OEDIPUS Epidaurus Theatre Athens Festival
Robert Wilson's interpretation of Oedipus. Photograph: AEF/Lucie Jansch

THE LIFE & TIMES OF OEDIPUS – Ancient Theatre of Epidaurus

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Where: Ancient Theatre of Epidaurus
When: 21 and 22 June 2019
Why Go: Discover Oedipus, the mythical Greek king of Thebes

This production of Oedipus at the ancient theatre of Epidaurus, forms part of the Athens and Epidaurus Festival programme for 2019.

The iconic story of Oedipus comes alive in Robert Wilson’s series of breathtakingly, distinctive tableau vivant. The celebrated American director follows Oedipus’ story chronologically, without faithfully adapting Sophocles’ Oedipus Rex.

OEDIPUS Epidaurus Theatre Athens Festival

Robert Wilson’s interpretation of Oedipus. Photograph: AEF/Lucie Jansch

From the moment of Oedipus’ birth and his abandonment as an infant, to the moment of his self-inflicted blinding, Wilson follows the horrific revelations from the first light of birth to the last light seen before all goes black.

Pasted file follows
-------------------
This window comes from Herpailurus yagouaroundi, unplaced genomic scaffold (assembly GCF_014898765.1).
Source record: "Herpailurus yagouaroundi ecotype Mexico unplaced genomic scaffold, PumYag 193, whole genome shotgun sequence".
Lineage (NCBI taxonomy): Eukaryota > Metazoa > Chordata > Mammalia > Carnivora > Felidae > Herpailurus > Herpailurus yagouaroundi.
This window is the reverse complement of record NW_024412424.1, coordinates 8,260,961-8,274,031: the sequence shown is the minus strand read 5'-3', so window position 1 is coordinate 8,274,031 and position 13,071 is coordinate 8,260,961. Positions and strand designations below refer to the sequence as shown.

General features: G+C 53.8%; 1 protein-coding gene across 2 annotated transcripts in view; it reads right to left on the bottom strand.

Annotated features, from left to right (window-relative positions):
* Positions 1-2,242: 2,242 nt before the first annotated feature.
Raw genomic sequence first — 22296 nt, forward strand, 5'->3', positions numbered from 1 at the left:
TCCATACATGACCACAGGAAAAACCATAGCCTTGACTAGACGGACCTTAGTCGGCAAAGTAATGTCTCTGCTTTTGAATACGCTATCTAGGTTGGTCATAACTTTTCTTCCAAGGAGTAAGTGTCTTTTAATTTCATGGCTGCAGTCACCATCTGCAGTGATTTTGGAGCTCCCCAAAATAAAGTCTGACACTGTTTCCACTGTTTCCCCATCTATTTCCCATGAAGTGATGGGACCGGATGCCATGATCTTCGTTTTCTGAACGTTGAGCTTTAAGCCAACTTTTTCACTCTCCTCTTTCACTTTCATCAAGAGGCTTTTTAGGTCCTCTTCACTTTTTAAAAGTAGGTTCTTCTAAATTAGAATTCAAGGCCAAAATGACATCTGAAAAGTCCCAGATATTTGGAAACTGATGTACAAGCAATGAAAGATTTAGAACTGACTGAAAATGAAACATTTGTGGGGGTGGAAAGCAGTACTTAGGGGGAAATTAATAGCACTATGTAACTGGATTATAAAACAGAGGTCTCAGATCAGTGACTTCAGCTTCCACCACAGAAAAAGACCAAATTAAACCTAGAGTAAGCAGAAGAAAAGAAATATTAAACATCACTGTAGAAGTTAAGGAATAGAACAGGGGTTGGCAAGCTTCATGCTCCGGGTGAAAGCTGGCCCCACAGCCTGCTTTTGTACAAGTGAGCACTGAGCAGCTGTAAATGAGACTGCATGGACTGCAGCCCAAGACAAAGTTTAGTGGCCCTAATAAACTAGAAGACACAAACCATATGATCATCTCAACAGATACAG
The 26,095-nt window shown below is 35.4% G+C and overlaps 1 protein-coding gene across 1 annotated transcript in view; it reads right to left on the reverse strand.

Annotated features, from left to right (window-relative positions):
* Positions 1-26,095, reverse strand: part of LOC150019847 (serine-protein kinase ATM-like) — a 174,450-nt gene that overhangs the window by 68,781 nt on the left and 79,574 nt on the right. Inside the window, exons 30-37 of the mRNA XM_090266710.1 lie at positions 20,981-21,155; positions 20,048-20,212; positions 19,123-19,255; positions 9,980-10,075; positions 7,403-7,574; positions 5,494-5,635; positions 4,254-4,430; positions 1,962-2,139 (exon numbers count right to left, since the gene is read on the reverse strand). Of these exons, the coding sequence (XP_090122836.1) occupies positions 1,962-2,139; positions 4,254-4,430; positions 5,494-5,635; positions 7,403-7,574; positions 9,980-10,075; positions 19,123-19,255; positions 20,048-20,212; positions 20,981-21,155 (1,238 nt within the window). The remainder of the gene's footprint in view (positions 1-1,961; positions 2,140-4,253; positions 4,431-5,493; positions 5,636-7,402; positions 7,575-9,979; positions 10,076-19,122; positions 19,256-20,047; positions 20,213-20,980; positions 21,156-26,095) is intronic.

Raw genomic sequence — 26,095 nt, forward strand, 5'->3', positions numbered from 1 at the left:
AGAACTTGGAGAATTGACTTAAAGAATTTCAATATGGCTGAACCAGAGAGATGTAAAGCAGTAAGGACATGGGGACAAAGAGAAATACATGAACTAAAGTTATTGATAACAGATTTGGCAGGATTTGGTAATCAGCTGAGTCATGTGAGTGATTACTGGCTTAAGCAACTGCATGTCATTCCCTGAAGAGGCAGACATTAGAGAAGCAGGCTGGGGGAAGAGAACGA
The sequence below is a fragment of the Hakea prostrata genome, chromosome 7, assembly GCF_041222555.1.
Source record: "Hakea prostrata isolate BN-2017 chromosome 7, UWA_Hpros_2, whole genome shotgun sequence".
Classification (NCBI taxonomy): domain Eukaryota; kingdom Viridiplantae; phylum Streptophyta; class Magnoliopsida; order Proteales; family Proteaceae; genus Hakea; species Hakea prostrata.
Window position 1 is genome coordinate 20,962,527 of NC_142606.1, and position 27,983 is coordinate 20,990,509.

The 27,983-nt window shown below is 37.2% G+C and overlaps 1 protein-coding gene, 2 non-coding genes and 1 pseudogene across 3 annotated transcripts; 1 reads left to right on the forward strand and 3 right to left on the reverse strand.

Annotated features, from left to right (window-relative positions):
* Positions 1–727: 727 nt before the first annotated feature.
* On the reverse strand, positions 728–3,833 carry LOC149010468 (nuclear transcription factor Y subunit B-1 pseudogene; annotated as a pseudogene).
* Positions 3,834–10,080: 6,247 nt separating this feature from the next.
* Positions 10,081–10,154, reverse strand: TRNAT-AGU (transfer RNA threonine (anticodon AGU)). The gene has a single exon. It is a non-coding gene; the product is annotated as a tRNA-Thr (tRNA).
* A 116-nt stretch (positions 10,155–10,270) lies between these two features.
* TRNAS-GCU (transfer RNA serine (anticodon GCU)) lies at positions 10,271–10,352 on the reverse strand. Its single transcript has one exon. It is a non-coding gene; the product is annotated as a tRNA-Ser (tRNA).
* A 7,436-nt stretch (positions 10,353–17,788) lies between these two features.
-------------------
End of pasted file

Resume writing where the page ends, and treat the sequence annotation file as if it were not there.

Two witnesses, a man and a woman, spin his tale, the life and times of Oedipus, speaking across the centuries.

OEDIPUS Epidaurus Theatre Athens Festival Crowds

A packed house at last year’s Athens and Epidaurus Festival. Photograph: Thomas Daskalakis/NTG

Why Athens Tip: The performance will be performed in Greek with English subtitles.

Oedipus Epidaurus Athens Festival Tickets

GETTING TO THE VENUE

Epidaurus theatre is located at Palea Epidaurus in the region of Argolis. It is approximately a two and a half hour drive from Athens. Why Athens offers transfers to the theatre and back to the centre of Athens exclusively on performance nights (June – August 2019) for 55 euros per person return. BOOK YOUR TRANSFER HERE and enjoy an ancient Greek play under the stars in Epidaurus. LIMITED SEATING AVAILABLE.

OEDIPUS Epidaurus Theatre Athens Festival

ABOUT THE ANCIENT THEATRE OF EPIDAURUS

The ancient theatre of Epidaurus is regarded as the best preserved ancient theatres in Greece, famous for its perfect acoustics. Constructed in the late 4th century BC, it has a capacity of more than 12,000 spectators.

 

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